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Michael Chabon – Maps and Legends: Reading and Writing Along the Borderlands

January 9, 2010

Chabon’s impassioned defense of genre entertainment first preaches to the choir, then offers it a few classic songs to try.

The debate over whether genre merits serious critical attention and appreciation is an old one, and I’m no longer sure who is giving much heed to those people who still answer “no.”  As a result, the early essays in the collection, in which Chabon tries to reassure the reader that pleasure is not a dirty word, come off as overly vehement.  Yes, it’s annoying that every time a mainstream litfic author ventures into (usually quite well-worn) genre territory, they are unduly praised, while the genre elements are either “transcended” by the luminary’s talent or “elevated” to the level of “parable” — but the people likely to read this collection already know how mockworthy such reviews are.  We are coming to a point when genre partisans (and I include myself) must realize that they have become the behemoth.  In recent years, as has been pointed out endlessly, many of the best-selling books (Harry Potter, the Twilight Saga, The DaVinci Code and the other ones, and Stieg Larsson’s Millennium trilogy, along with quieter presences like Ken Follett and James Patterson), blockbuster movies (just this year: New Moon, Avatar, Star Trek, Harry Potter and the Half-Blood Prince, Sherlock Holmes, and Transformers: Revenge of the Fallen), and most-watched TV series (NCIS [this is really the top non-American Idol show in the country? OK.], CSI, Lost, The Mentalist, Battlestar Galactica, True Blood, etc.) have been…genre.  At a certain point, might at least bears the implication of right.  I’m not sure that genre needs defending these days as much as it needs interrogation (see, for instance and just for starters, the extremely objectionable racial politics of Avatar and the newest Transformers).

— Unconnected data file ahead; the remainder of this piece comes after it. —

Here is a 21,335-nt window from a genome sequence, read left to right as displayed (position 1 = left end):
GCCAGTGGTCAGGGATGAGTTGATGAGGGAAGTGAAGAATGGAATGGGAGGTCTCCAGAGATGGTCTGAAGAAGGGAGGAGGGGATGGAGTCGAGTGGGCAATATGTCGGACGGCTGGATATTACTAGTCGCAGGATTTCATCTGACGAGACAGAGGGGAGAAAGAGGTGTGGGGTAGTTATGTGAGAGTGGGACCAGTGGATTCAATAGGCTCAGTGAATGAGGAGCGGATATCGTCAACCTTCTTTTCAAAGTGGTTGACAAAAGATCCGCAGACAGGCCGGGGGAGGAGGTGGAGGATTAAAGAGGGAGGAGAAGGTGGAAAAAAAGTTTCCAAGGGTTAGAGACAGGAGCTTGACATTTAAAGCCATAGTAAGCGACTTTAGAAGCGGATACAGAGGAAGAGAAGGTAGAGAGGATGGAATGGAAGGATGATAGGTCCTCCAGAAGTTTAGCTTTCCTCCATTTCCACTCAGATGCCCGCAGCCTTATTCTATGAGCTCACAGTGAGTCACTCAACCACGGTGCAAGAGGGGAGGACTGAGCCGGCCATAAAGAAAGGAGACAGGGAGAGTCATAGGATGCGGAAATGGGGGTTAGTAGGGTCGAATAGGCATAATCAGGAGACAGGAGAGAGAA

Where Maps and Legends picks up, then, is in its entries devoted to specific writers or works, which are compelling and detailed without giving away so much as to ruin the enticement.  In particular, I think Chabon may have made me at least respect Cormac McCarthy’s The Road, a book I loathed reading.  He may even have convinced me to try Blood Meridian.

If there’s a weakness of the suggestions contained in this middle section of the book, it’s that Chabon’s greatest-hits list is a parade of white dudes.  Chabon is also suspiciously nostalgic for his childhood in the ostensibly then-integrated young city of Columbia, Maryland; I found myself wondering how an African-American contemporary of Chabon’s living in the same place (which sounds like a well-meaning white liberals’ experiment in constructed community) would have recalled it during that time.  My experience of “reading and writing along the borderlands” has been marked genre’s fraught relationship writers (and readers) from marginalized groups, who don’t, so to speak, already own the mainland.  For that reason, Chabon’s final essays, detailing how his Judaism has affected his career as a storyteller, were particularly welcome.  The final entry, “Golems I Have Known, or, Why My Elder Son’s Middle Name is Napoleon,” a performance piece in print, is not to be missed.

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